With the increasing use of social media by the public, academicians have begun to use social media outlets to broadcast and advertise for their work. An expanded online presence widens readership to include the larger public community thereby increasing impact, which may lead to an increase in article citations. Following the trend of social media use and online blogging, the field of altmetrics (‘alternative metrics’) has emerged. Altmetrics measure the online activity associated with papers through analysis of social media platforms, blogs, media outlets, and more. Altmetrics are computed and presented by companies and websites such as PlumAnalytics, Altmetric, and Impactstory, among others.23–25 Wang et al have analyzed altmetric scores for the ‘highest trending works’ in neurosurgical journals and have shown that social media presence is correlated with higher almetric scores.26 Additionally, many journals have recognized the power of social media platforms in enhancing readership and now actively engage online followers with journal content. The Journal of Neurointerventional Surgery (JNIS) has implemented measures using social media platforms including Twitter and Facebook to advertise for scholarly articles, podcasts and other content and have demonstrated a significant increase in readership and online traffic.27 28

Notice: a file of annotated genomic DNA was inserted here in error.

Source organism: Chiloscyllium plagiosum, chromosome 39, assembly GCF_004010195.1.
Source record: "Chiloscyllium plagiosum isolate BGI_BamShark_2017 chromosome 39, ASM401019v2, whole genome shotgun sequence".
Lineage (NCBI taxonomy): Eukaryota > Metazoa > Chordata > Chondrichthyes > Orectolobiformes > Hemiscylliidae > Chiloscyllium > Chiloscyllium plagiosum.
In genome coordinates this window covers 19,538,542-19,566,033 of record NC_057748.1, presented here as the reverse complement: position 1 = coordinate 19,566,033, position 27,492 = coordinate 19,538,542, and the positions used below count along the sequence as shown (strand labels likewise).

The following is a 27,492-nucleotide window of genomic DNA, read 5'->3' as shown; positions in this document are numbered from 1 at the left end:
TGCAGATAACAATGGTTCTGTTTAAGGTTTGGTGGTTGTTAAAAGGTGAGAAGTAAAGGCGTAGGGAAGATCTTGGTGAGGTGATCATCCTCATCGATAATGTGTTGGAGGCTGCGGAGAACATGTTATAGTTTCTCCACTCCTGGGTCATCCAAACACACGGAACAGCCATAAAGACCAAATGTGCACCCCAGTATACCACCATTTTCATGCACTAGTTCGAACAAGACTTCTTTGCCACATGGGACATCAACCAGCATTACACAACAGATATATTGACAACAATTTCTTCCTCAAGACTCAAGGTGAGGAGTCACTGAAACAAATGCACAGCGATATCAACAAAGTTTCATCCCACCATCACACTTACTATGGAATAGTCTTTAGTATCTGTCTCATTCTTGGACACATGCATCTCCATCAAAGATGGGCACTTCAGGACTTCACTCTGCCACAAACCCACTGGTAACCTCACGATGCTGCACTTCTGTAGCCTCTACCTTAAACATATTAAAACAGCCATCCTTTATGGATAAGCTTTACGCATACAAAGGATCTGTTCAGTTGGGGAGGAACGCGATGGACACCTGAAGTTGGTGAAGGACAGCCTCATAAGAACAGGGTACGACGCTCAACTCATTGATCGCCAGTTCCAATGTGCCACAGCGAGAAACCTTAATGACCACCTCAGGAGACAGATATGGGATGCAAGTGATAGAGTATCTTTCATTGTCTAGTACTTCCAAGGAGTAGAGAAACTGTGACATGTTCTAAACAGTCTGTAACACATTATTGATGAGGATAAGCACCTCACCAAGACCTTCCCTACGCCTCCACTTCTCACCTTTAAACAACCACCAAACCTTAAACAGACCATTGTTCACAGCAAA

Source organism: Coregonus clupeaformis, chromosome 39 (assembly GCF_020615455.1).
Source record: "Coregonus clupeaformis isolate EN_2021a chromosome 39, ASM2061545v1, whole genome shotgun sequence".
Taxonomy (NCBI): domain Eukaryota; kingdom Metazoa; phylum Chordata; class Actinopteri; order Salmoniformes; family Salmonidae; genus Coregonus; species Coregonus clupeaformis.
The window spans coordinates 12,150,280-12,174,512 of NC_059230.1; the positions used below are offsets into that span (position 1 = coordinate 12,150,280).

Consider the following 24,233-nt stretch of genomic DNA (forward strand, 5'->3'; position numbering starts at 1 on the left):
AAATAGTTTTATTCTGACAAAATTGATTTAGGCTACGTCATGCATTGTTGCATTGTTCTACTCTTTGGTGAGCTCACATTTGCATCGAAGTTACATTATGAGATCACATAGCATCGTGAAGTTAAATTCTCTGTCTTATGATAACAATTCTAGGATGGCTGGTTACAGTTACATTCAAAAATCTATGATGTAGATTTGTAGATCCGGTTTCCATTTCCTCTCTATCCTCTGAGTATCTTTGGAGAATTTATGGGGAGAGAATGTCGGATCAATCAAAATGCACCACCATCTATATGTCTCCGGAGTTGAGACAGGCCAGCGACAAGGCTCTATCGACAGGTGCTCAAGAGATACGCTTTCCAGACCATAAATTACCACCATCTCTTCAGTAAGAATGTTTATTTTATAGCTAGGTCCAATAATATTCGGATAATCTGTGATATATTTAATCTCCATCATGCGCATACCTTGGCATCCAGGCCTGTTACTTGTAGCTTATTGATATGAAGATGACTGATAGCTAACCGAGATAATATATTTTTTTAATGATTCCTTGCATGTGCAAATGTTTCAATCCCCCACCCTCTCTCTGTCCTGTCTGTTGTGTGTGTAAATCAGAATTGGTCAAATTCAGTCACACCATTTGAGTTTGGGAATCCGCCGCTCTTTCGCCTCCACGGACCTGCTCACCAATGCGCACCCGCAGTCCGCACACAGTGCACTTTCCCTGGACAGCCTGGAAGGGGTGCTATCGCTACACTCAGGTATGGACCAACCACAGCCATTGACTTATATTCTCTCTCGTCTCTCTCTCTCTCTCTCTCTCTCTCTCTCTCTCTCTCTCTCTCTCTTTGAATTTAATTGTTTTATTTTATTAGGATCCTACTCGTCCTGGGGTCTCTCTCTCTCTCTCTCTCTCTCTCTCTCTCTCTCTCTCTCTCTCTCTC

A journal’s influence can be evaluated by calculating the total number of times it has been cited (citation count) or by calculating the average number of citations per paper published in the journal. In addition to these values, the h index can be extended to evaluate journals by calculating the h index using all the papers published in a particular journal for a given period of time.29
Journal Impact Factor (JIF)
For decades, the JIF has been used to evaluate the influence of journals. It is published annually by Thomson Reuters in the Journal Citation Reports and has been discussed in detail in a prior issue of JNIS.30 When evaluating the citation count for journals, smaller journals may appear to be less influential because they publish fewer papers. The JIF aims to eliminate this bias by dividing the citation count of a journal by the number of papers published in the journal.31 The JIF value is therefore the frequency with which the average paper in a journal has been cited.